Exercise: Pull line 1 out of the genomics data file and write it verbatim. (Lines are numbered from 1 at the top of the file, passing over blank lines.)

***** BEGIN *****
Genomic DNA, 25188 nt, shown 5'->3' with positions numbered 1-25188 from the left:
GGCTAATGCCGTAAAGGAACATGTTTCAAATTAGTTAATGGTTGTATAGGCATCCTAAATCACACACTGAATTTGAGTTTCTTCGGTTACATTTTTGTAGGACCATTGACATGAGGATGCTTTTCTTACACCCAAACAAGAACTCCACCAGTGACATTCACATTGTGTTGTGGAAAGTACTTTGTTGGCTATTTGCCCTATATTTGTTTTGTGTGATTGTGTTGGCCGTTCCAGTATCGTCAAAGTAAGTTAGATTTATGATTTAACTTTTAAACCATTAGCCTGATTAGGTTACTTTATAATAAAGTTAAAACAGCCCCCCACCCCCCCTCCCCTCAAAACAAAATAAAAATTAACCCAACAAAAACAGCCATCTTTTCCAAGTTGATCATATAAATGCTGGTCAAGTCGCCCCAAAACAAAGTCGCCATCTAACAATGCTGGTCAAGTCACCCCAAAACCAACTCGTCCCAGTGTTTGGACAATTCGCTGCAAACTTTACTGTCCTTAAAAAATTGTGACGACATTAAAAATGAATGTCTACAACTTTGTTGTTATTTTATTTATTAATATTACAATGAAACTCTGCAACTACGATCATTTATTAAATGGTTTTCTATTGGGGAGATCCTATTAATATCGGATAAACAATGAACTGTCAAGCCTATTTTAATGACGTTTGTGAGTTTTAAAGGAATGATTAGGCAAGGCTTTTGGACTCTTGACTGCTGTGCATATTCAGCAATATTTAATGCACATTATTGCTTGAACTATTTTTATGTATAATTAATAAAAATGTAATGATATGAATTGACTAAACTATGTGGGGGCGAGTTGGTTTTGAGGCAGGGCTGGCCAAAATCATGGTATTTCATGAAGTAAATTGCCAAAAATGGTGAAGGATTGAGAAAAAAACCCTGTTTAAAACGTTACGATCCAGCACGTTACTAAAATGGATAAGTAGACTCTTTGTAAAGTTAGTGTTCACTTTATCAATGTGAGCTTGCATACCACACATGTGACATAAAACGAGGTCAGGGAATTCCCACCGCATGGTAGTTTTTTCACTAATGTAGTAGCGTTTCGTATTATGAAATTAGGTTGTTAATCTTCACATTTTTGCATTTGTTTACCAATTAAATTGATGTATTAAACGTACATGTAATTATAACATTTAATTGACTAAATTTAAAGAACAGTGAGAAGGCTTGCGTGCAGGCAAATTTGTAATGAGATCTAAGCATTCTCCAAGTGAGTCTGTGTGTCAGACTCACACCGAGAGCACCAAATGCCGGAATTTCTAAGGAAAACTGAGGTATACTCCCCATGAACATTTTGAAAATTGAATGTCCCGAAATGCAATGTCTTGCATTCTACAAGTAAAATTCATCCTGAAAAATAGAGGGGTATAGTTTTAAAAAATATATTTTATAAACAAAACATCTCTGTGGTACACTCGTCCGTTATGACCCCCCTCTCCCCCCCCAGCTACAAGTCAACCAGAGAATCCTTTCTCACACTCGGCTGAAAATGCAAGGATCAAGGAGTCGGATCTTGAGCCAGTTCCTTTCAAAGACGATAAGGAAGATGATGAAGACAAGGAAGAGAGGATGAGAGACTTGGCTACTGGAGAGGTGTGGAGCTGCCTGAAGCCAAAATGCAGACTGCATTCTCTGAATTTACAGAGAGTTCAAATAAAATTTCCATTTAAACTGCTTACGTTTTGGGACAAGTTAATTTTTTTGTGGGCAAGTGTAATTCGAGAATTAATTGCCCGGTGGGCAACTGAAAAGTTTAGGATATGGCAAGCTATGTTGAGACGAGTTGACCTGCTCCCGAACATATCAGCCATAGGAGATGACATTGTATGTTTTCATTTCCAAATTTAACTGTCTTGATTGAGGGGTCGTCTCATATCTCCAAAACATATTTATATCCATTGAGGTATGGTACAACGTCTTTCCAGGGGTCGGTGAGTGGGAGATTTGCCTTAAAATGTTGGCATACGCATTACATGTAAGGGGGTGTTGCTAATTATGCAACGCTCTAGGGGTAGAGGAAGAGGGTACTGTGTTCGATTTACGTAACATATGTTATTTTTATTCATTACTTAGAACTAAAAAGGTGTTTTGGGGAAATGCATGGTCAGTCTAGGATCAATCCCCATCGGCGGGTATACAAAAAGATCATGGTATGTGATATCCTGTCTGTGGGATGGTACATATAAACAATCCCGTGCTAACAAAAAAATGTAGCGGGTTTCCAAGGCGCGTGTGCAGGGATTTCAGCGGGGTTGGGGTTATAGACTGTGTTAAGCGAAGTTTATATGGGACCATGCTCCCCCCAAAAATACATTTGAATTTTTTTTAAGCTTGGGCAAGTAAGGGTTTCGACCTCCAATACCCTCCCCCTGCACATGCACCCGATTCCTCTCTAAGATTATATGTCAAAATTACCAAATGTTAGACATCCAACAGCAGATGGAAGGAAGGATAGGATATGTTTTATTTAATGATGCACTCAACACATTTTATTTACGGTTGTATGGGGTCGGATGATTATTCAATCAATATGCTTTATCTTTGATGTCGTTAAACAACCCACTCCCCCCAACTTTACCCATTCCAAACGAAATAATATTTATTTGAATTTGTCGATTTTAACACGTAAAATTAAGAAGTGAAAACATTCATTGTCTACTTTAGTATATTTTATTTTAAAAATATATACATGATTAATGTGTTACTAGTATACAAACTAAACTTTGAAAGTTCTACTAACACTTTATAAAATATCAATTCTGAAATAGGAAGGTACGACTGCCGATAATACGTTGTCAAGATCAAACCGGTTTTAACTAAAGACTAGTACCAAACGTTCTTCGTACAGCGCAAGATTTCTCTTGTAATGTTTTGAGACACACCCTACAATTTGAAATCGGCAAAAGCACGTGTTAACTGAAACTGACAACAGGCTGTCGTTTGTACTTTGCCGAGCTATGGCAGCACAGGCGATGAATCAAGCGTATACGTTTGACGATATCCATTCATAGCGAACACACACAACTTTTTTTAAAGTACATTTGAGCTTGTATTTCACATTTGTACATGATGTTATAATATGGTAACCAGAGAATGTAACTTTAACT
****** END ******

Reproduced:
Genomic DNA, 25188 nt, shown 5'->3' with positions numbered 1-25188 from the left: